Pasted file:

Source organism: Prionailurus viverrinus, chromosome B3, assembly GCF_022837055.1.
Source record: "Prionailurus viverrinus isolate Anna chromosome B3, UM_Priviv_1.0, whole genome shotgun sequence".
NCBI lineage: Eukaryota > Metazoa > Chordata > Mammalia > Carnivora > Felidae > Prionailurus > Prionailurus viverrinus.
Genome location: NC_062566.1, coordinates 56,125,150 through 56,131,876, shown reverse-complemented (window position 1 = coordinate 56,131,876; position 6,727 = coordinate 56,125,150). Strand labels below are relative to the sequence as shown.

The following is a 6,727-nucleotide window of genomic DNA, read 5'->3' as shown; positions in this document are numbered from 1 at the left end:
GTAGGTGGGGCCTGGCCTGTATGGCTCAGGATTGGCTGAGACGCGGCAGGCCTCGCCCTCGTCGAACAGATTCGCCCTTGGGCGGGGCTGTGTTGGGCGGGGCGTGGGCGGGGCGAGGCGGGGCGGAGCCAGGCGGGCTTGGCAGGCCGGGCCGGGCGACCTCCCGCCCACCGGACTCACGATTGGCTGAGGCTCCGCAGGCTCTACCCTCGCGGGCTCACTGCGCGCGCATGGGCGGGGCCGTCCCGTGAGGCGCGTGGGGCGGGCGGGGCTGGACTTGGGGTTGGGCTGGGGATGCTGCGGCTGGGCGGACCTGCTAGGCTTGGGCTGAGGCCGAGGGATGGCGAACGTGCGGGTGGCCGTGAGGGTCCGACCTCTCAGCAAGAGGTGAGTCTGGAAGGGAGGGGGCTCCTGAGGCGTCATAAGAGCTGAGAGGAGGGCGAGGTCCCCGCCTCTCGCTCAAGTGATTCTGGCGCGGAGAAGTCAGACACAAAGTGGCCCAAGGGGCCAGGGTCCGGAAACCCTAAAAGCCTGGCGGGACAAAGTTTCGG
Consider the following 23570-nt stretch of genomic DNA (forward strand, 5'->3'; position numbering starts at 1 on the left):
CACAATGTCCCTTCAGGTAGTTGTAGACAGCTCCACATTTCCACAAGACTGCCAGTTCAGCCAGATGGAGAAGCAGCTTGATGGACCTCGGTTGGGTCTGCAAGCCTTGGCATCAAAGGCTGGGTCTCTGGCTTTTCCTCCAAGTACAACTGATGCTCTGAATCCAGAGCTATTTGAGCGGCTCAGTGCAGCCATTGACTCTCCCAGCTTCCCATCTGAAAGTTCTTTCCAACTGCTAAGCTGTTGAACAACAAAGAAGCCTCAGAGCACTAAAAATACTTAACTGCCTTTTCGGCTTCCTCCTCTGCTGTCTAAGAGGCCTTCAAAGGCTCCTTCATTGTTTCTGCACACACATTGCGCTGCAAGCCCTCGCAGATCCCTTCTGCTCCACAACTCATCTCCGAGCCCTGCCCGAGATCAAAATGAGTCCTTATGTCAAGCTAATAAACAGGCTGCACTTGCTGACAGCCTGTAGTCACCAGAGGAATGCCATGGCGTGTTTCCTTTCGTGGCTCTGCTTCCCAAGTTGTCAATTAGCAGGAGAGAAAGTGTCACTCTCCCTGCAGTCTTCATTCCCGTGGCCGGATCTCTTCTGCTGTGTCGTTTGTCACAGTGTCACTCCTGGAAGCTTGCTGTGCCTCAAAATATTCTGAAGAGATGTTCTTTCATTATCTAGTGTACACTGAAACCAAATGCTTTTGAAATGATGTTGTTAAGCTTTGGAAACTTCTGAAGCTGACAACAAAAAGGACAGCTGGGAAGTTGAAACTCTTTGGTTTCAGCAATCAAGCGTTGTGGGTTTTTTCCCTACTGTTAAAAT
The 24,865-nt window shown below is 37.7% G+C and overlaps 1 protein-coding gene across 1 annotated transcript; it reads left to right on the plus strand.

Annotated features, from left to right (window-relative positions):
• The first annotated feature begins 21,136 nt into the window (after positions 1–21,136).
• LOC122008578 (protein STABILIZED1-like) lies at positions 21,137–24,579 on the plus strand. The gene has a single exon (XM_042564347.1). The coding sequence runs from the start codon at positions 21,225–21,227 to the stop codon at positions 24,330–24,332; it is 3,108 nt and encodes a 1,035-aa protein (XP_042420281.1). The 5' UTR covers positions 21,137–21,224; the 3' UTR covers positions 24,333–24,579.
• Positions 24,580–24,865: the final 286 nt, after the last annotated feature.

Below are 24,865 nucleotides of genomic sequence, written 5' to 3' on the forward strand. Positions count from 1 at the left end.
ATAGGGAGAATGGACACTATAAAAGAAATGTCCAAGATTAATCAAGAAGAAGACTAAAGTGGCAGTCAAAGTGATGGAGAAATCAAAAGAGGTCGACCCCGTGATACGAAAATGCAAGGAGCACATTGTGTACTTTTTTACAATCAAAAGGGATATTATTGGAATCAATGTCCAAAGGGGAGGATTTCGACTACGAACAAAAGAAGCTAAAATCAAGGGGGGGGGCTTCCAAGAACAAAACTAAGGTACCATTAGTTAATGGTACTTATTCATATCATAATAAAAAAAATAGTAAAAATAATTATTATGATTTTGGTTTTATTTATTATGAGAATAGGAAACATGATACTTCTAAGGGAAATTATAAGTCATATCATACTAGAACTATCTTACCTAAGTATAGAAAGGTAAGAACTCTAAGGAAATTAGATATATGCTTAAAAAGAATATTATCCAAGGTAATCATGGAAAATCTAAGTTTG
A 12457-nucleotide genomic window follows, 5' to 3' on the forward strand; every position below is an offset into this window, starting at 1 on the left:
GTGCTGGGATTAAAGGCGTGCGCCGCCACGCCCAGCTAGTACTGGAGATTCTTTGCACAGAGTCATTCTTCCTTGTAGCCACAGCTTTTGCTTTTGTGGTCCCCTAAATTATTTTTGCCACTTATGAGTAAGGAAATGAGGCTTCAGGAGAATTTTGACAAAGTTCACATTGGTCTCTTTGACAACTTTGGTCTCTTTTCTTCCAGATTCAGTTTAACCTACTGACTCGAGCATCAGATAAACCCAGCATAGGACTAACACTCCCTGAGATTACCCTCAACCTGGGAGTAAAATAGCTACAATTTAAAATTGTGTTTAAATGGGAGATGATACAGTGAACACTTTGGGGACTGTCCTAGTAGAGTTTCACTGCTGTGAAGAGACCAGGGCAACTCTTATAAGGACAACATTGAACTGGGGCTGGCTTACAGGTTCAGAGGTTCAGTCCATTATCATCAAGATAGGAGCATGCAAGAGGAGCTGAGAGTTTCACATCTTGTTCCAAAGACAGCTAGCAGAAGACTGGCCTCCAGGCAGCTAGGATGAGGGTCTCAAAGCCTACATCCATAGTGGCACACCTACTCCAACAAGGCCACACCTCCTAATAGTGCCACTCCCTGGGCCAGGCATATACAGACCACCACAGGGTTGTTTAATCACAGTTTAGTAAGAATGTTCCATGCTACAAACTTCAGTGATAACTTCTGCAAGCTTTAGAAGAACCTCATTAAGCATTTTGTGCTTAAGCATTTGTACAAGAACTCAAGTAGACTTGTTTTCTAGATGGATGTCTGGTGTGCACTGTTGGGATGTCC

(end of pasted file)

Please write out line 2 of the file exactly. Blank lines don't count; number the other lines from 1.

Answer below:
Source record: "Prionailurus viverrinus isolate Anna chromosome B3, UM_Priviv_1.0, whole genome shotgun sequence".